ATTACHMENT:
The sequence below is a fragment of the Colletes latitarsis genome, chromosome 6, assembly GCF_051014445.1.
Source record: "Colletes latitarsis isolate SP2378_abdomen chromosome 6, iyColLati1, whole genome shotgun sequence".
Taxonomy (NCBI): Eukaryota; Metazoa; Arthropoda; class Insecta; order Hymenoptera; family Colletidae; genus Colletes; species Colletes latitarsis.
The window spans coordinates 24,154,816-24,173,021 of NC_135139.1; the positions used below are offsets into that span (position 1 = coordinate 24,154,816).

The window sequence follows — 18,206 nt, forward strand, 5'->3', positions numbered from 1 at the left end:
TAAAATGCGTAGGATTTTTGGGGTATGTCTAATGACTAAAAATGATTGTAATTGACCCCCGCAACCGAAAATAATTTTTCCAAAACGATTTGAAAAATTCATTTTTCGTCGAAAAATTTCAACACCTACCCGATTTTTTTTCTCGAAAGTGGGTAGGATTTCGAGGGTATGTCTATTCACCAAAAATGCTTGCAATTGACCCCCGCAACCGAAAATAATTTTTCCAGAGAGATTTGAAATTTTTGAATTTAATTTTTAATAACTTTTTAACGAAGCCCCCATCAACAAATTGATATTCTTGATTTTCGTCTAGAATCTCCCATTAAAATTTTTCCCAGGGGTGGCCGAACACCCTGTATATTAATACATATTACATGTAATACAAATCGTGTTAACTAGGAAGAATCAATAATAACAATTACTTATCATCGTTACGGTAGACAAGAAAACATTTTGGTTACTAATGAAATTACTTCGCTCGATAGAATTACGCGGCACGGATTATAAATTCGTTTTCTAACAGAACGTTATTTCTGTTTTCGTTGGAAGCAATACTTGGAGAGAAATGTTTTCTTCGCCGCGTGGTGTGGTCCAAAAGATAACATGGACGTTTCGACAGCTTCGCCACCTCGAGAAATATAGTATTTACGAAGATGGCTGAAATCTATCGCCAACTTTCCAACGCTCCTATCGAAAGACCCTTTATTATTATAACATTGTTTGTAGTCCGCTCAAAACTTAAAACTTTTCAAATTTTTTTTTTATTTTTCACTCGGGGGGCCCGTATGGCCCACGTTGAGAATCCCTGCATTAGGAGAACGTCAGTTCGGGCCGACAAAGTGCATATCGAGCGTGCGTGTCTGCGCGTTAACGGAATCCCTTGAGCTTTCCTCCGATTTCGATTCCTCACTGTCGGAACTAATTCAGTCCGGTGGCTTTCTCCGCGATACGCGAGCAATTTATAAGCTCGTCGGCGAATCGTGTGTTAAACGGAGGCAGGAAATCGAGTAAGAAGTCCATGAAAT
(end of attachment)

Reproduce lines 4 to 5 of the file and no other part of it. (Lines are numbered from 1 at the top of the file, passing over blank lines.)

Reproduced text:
The window spans coordinates 24,154,816-24,173,021 of NC_135139.1; the positions used below are offsets into that span (position 1 = coordinate 24,154,816).

The window sequence follows — 18,206 nt, forward strand, 5'->3', positions numbered from 1 at the left end: